The requirement in the Combating Autism Act (CAA) for a Strategic Plan (SP) with a budget for autism research gives the community a unique and unprecedented opportunity to influence the conduct of federal autism research. The future of NIH-funded autism research will be decided in the next couple months as the strategic plan nears completion and submission to Congress. The entire autism community must again unite to fight for an effective plan. An “early draft” of the SP has been completed and will be presented Tuesday morning 10 AM - 1 PM EDT at a teleconference meeting of an outside “workgroup” for review (register HERE) and listen here [888-455-2920, code 3857872], and at a public meeting on the NIH campus in Bethesda on July 15 9 AM - 4 PM of the Inter-Agency Autism Coordinating Committee (IACC), register HERE.
The community must act quickly and in unity to ensure that the CAA research money is spent in a way that will be of greatest benefit to families already dealing with ASD and to the prevention of future cases.
The autism community worked tirelessly to enact the unprecedented Combating Autism Act (CAA) of 2006, P.L. 109-416. The CAA authorized $640 million over five years to expand and intensify autism basic and clinical research conducted by NIH to “investigate the cause (including possible environmental causes), diagnosis or rule out, early detection, prevention, services, supports, intervention, and treatment of autism spectrum disorder.” Congress directed the IACC to develop, submit, and annually update a comprehensive Strategic Plan (SP) with a budget for the conduct of this research. But appropriations to carry out this plan must be passed by Congress each year, especially reserved for autism, so that the research set forth in the plan doesn’t get ignored amidst the cockfight over the $28 billion or so allocated generally to NIH.
The process for development of the SP began at the IACC meeting November 30. See AOA: What’s So Secret About Autism Science? (HERE.) Unfortunately, serious process failures and a cloak of secrecy shrouding the development of the SP violate both the letter and spirit of the CAA. Based on what’s happened so far at IACC this spring, the SP will: be little more than a listing of general research projects (similar to the 2003 roadmap); NOT present a research plan and implementation strategy with any sense of urgency justified by the size and cost of the autism epidemic; NOT contain the research budget that Congress demanded; NOT contain a specific plan for vaccine research, even though mandated by CAA; NOT propose a funding process that is accountable and provides for considerably greater community participation (also required by CAA and used successfully in the tiny but highly regarded autism research program conducted by DoD and separately funded by Congress); and NOT reprioritize research in favor of effective treatments and eliminating environmental triggers (despite suggestions from IOM and a previous evaluation of the “roadmap”).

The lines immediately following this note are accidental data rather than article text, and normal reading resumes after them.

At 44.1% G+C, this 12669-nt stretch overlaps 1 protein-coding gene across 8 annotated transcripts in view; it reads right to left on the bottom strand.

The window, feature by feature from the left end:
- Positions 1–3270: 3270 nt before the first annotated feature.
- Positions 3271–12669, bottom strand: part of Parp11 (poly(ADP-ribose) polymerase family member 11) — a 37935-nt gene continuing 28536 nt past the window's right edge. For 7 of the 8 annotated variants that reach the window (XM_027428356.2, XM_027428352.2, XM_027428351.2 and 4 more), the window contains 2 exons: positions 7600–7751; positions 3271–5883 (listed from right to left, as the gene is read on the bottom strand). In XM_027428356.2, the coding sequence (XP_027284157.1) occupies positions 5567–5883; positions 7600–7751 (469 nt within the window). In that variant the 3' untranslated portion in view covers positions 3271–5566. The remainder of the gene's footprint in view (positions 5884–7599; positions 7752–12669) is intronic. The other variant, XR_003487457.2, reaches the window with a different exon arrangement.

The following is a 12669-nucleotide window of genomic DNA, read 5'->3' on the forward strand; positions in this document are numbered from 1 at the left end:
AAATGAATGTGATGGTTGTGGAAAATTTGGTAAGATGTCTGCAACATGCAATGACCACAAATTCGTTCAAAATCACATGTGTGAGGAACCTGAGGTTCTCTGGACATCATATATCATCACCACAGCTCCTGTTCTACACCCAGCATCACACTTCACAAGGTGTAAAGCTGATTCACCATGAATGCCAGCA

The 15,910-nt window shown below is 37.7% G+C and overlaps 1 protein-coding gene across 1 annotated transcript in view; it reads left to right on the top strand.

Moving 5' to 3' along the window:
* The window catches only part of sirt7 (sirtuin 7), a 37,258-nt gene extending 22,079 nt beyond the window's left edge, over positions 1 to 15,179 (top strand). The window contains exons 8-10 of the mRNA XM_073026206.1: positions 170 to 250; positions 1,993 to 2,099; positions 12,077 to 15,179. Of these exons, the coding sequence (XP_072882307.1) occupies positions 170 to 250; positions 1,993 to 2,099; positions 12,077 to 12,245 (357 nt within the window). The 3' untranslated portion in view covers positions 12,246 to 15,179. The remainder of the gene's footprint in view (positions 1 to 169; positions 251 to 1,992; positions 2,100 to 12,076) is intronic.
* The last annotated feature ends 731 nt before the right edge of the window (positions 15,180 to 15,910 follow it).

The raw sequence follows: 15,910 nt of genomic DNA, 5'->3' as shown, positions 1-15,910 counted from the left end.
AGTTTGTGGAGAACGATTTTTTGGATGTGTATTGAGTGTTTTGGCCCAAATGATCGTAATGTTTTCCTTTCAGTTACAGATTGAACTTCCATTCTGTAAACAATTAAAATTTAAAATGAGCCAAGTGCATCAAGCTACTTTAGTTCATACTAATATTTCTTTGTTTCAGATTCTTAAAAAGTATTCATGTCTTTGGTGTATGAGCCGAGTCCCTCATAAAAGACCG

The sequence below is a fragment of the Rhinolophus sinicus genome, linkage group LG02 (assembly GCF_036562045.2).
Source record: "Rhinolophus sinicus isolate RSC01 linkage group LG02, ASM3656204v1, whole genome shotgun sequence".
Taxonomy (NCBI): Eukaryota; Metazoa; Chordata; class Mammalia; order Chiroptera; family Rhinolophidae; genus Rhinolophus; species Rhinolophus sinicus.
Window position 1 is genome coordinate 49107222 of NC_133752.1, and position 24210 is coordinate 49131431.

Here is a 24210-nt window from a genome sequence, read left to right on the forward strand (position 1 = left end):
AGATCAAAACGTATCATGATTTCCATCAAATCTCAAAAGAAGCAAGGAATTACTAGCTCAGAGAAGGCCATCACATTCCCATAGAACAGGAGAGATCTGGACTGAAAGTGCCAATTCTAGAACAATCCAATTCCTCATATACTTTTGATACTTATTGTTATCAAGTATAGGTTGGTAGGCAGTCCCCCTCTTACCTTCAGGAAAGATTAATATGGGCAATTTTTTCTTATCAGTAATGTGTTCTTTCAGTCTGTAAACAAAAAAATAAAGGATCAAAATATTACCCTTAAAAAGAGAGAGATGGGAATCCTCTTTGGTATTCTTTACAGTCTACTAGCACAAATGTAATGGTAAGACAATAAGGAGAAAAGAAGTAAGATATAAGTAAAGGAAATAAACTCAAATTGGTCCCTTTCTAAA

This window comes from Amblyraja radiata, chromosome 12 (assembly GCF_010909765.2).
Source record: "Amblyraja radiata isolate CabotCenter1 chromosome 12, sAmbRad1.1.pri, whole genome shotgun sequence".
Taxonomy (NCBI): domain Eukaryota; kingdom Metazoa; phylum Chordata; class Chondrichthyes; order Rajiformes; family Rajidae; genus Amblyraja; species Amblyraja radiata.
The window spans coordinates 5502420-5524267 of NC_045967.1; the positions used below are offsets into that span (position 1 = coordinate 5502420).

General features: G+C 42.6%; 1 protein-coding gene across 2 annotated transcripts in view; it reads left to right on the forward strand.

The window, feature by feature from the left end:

The Process So Far.
Briefly, the process to date has been as follows: The IACC, newly reauthorized by CAA, held its first meeting November 30. The NIMH staff presented a tentative plan to gather public and scientific input for the SP with over 500 comments filed by January 5. However, comments and/or summaries have not been made public. Over seventy scientists met in groups January 15-18 and generated 41 general research topics. These meetings were closed to the public and the 41 initiatives have not been made available to the public. An initial workgroup met on February 21. The IACC met again on March 14 and expressed a need for historical funding information and a consensus for a new workgroup to conduct detailed analysis and begin the process of drafting the SP. The newly organized workgroup met on April 21 with public access available via telephone. The workgroup reached a consensus that it needed clarification of its mandate from IACC and several more meetings to complete the task of drafting the SP. A huge townhall meeting was held in Sacramento on May 3.
During their most recent meeting on May 12, the IACC again expressed a strong consensus that the workgroup should reconvene for further analysis and development of the SP, as well as expanding the workgroup as an ongoing subcommittee similar to the Services Subcommittee. Despite repeated requests by the IACC for more information and for a continued role for the workgroup in drafting the SP, most of the drafting has been captured by NIMH staff with little practical input from the IACC, or the workgroup. The NIMH has consistently failed to follow the guidance of the IACC and the workgroup regarding ways to improve the quality and oversight of the SP. The “early draft” was sent to IACC and the workgroup, but only a brief opportunity for “review” (with insufficient time for real collaboration or drafting) has been scheduled for July 8. The draft SP will be presented to the IACC on July 15.